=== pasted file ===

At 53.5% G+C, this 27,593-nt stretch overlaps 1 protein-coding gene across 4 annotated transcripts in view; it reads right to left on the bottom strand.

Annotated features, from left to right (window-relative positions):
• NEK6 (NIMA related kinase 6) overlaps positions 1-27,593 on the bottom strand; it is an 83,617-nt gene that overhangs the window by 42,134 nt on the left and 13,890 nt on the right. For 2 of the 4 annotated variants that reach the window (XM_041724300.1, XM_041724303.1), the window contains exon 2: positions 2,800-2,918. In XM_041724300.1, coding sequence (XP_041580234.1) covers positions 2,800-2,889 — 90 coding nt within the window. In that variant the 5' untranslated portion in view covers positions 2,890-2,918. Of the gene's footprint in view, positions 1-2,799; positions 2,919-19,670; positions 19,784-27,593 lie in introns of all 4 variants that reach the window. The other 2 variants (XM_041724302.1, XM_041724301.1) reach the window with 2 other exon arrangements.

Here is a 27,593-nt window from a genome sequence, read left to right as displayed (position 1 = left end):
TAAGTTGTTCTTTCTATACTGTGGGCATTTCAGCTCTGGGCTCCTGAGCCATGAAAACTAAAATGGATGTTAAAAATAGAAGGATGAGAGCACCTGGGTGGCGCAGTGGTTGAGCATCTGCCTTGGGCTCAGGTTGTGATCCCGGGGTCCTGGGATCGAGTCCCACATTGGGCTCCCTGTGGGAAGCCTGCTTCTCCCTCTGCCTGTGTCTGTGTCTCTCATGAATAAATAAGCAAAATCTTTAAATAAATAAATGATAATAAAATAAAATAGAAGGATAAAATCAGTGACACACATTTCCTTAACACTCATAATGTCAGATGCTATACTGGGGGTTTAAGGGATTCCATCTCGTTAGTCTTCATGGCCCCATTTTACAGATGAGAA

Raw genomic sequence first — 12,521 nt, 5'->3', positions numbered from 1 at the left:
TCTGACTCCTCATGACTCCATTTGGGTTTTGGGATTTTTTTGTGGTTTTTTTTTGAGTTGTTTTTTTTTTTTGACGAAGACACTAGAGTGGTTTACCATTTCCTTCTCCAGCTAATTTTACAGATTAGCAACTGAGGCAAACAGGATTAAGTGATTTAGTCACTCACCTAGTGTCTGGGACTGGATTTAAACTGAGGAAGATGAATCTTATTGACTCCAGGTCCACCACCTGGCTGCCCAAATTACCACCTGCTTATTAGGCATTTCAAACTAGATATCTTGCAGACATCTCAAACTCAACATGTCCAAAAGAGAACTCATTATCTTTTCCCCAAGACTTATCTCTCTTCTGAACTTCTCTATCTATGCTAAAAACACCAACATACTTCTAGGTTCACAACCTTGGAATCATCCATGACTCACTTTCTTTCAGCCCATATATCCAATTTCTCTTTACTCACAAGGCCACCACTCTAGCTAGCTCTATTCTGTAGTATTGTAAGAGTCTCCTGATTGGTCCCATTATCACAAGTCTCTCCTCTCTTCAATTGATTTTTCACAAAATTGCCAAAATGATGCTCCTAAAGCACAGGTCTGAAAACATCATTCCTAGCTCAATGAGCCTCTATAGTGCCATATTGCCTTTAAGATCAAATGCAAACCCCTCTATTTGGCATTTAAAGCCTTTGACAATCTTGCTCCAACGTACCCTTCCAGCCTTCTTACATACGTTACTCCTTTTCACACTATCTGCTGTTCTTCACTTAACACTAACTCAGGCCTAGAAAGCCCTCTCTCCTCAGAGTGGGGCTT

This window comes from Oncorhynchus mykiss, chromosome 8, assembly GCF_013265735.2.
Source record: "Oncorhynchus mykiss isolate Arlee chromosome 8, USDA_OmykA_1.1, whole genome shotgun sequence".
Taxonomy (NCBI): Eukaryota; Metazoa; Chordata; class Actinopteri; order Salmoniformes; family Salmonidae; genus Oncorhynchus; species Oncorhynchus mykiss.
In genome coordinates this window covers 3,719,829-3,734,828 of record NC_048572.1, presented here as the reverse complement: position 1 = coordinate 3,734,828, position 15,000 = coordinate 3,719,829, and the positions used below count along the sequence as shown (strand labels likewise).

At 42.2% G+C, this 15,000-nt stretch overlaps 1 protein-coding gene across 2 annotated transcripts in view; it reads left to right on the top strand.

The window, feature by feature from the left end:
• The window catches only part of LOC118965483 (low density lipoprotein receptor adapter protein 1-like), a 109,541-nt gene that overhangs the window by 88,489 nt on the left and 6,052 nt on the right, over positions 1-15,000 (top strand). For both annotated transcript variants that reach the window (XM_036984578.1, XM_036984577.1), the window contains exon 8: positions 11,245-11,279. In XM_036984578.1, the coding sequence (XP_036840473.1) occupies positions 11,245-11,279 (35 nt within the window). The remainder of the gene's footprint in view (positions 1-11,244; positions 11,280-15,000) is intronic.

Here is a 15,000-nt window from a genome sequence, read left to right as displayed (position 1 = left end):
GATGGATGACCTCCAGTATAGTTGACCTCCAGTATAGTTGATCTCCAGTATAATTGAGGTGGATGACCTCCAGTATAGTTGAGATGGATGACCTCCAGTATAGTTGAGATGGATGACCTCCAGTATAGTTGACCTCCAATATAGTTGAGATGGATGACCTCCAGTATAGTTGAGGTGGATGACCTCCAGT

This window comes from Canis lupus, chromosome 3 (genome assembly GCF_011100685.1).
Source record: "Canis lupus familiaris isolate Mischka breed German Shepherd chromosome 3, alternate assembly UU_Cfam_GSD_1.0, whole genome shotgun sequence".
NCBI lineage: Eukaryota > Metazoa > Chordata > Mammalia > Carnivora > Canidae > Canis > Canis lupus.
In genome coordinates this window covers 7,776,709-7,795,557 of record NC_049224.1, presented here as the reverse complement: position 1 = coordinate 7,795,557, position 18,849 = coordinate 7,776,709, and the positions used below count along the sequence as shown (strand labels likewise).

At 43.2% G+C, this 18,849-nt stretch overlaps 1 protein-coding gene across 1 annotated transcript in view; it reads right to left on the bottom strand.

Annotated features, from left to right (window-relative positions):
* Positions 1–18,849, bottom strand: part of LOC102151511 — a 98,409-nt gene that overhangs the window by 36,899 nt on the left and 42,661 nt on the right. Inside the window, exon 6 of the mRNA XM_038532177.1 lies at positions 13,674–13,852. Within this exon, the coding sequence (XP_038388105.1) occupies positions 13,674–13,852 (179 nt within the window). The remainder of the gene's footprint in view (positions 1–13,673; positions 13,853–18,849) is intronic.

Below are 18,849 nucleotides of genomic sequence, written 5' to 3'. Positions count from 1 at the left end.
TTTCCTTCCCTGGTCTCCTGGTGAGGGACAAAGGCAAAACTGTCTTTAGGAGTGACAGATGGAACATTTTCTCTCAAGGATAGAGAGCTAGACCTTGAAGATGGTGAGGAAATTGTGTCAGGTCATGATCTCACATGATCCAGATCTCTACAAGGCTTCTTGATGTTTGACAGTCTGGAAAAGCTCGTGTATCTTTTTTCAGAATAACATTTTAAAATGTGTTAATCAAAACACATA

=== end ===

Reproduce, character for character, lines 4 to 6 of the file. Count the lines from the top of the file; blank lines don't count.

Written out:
Here is a 27,593-nt window from a genome sequence, read left to right as displayed (position 1 = left end):
TAAGTTGTTCTTTCTATACTGTGGGCATTTCAGCTCTGGGCTCCTGAGCCATGAAAACTAAAATGGATGTTAAAAATAGAAGGATGAGAGCACCTGGGTGGCGCAGTGGTTGAGCATCTGCCTTGGGCTCAGGTTGTGATCCCGGGGTCCTGGGATCGAGTCCCACATTGGGCTCCCTGTGGGAAGCCTGCTTCTCCCTCTGCCTGTGTCTGTGTCTCTCATGAATAAATAAGCAAAATCTTTAAATAAATAAATGATAATAAAATAAAATAGAAGGATAAAATCAGTGACACACATTTCCTTAACACTCATAATGTCAGATGCTATACTGGGGGTTTAAGGGATTCCATCTCGTTAGTCTTCATGGCCCCATTTTACAGATGAGAA

Raw genomic sequence first — 12,521 nt, 5'->3', positions numbered from 1 at the left: